Imprisoned and imperiled: access to HIV and TB prevention and treatment, and denial of human rights, in Zambian prisons

J Int AIDS Soc. 2011 Feb 11;14:8. doi: 10.1186/1758-2652-14-8.


Background: Although HIV and tuberculosis (TB) prevalence are high in prisons throughout sub-Saharan Africa, little research has been conducted on factors related to prevention, testing and treatment services.

Methods: To better understand the relationship between prison conditions, the criminal justice system, and HIV and TB in Zambian prisons, we conducted a mixed-method study, including: facility assessments and in-depth interviews with 246 prisoners and 30 prison officers at six Zambian prisons; a review of Zambian legislation and policy governing prisons and the criminal justice system; and 46 key informant interviews with government and non-governmental organization officials and representatives of international agencies and donors.

Results: The facility assessments, in-depth interviews and key informant interviews found serious barriers to HIV and TB prevention and treatment, and extended pre-trial detention that contributed to overcrowded conditions. Disparities both between prisons and among different categories of prisoners within prisons were noted, with juveniles, women, pre-trial detainees and immigration detainees significantly less likely to access health services.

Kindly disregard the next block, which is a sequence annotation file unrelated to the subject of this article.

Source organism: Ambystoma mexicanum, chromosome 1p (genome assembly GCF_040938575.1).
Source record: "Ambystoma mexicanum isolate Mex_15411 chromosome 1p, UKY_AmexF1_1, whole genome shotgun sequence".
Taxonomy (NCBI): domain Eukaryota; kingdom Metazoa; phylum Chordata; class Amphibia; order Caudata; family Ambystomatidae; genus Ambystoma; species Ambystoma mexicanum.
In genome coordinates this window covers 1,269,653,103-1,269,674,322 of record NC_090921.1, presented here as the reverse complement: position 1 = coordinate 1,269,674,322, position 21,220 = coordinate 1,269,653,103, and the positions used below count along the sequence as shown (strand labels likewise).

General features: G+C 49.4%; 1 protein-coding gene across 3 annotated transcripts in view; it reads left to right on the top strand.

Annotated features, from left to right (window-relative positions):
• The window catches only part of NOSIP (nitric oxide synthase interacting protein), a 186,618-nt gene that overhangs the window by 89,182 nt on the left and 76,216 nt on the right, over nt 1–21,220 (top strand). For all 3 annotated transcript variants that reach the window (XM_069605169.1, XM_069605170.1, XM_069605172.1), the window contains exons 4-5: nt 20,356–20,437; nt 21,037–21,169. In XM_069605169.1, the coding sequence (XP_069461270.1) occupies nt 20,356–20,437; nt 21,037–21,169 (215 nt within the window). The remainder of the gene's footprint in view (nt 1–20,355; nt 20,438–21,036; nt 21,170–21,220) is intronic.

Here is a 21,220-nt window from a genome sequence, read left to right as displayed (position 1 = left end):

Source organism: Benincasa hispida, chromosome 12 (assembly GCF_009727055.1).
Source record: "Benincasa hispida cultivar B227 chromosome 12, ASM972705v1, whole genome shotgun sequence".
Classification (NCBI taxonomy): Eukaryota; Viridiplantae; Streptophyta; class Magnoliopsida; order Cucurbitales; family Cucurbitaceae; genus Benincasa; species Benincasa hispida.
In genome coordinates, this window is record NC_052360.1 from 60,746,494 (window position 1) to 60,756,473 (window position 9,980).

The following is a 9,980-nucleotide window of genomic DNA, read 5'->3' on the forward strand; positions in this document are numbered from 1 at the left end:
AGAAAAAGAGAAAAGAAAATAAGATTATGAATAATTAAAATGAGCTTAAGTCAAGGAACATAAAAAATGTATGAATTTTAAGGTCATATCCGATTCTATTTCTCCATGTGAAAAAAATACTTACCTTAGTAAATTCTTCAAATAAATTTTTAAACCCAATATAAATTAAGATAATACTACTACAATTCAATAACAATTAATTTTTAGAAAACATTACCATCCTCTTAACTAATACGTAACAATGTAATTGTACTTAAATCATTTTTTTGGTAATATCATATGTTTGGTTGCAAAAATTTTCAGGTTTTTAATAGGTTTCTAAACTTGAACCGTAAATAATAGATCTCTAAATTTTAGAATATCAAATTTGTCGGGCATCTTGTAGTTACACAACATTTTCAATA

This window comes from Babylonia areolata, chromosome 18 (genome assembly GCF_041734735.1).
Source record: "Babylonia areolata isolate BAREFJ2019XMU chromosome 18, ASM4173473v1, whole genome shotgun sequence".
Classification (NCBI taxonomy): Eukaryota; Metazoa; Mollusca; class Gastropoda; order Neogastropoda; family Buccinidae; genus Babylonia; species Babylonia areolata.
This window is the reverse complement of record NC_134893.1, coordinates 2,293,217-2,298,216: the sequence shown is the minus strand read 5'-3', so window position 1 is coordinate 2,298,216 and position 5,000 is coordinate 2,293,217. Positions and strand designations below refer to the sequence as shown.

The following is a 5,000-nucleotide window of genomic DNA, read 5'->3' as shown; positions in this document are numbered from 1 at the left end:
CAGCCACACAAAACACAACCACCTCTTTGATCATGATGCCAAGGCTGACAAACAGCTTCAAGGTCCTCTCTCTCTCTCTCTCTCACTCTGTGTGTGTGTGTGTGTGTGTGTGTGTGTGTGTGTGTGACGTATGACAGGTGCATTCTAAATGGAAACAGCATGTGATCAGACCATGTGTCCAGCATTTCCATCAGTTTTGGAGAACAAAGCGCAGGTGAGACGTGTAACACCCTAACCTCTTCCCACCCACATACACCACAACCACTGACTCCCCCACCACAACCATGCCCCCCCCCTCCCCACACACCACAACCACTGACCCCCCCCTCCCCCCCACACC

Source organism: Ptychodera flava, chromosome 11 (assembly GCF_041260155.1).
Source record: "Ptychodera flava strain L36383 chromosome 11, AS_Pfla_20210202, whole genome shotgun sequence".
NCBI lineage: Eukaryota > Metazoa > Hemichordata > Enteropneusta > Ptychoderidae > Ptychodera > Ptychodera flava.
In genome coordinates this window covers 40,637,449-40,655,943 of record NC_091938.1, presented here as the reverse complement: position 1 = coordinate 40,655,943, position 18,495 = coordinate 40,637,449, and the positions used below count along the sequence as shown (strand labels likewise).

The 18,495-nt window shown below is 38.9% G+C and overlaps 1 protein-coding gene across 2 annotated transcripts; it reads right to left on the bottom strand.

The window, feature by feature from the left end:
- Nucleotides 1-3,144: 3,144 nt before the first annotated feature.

Conclusions: Current conditions and the lack of available medical care in Zambia's prisons violate human rights protections and threaten prisoners' health. In order to protect the health of prisoners, prison-based health services, linkages to community-based health care, general prison conditions and failures of the criminal justice system that exacerbate overcrowding must be immediately improved. International donors should work with the Zambian government to support prison and justice system reform and ensure that their provision of funding in such areas as health services respect human rights standards, including non-discrimination. Human rights protections against torture and cruel, inhuman or degrading treatment, and criminal justice system rights, are essential to curbing the spread of HIV and TB in Zambian prisons, and to achieving broader goals to reduce HIV and TB in Zambia.

Publication types

  • Research Support, Non-U.S. Gov't

MeSH terms

  • Adolescent
  • Adult
  • Aged
  • Aged, 80 and over
  • Anti-HIV Agents / therapeutic use*
  • Antitubercular Agents / therapeutic use*
  • Child
  • Female
  • HIV Infections / diagnosis
  • HIV Infections / drug therapy
  • HIV Infections / epidemiology*
  • HIV Infections / prevention & control
  • Health Services Accessibility / statistics & numerical data*
  • Human Rights
  • Humans
  • Male
  • Middle Aged
  • Prisons*
  • Surveys and Questionnaires
  • Tuberculosis / diagnosis
  • Tuberculosis / drug therapy
  • Tuberculosis / epidemiology*
  • Tuberculosis / prevention & control
  • Zambia / epidemiology


  • Anti-HIV Agents
  • Antitubercular Agents